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Gateway developed the St Thomas shopping centre in 1972. Picturesque shops
and houses were demolished to make way for the shopping centre including two Elizabethan Inns with courtyards,
the Turks Head and Moreton Inn.
The development of the twin Exe Bridges and traffic scheme prompted the clearing of many of the buildings that stood at the end of Cowick Street and Alphington Street in 1960/61/62. An article in the Express & Echo at the time described this demolition as the biggest carried out since the blitz. The first bridge was opened in 1973. The Plymouth Inn, Bullers Arms and the Royal Oak were demolished at this point. The Half Moon stood beside the Royal Oak in Alphington Street according to one of Peter Thomas' photographs. This too was presumably lost at this time of demolition.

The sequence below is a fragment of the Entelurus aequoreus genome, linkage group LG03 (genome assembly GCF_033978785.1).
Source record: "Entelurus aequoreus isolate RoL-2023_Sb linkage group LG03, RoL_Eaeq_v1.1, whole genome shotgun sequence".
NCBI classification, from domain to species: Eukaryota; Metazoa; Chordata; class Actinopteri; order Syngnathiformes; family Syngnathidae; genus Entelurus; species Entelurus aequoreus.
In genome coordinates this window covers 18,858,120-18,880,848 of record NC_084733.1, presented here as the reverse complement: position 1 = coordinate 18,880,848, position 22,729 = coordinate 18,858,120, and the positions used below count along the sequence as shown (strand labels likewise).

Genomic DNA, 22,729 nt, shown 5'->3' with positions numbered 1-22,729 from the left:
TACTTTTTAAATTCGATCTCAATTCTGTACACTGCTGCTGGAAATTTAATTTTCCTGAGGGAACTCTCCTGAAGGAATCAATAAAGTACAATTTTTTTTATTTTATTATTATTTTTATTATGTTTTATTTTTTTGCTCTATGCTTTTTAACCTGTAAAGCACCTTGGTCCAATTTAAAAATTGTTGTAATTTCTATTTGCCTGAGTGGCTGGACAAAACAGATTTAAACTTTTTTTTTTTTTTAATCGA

From 1682 to the latter part of the C19th, Alphington was famous for its Cattle and Horse Fairs and as a
rendezvous to get transport to Haldon Races. The Horse Fair was the biggest in Devon and drew people from
miles around. A great number of gypsies attended. The fair lasted two days and because of this 23 public
or 'bush' houses were set up to cater for the crowds of people.
The fairs took place on the first Wednedsay after 20th June and also on the Wednesday after Michaelmasday. The 'bush' houses were so called, because when the beer and or cider was ready, a bush was hung outside the establishment. This practice it seems was not limited to Alphington, blackthorn bushes were hung outside many of the ale houses in Exeter in the early C14th and very possibly before.
The Michaelmass Fair was the biggest fair and was known as Goose Fair, frequented by geese eaters. Up to sixty Geese were cooked at the old Admiral Vernon to provide a feast for the visitors. The geese were first boiled and then browned on a spit. The last Cattle & Horse fair was in 1870.
The pubs are listed below, click on each to view.
The Railway Inn
South Devon Railway Inn
Other St Thomas
Ide & Cowley & Exwick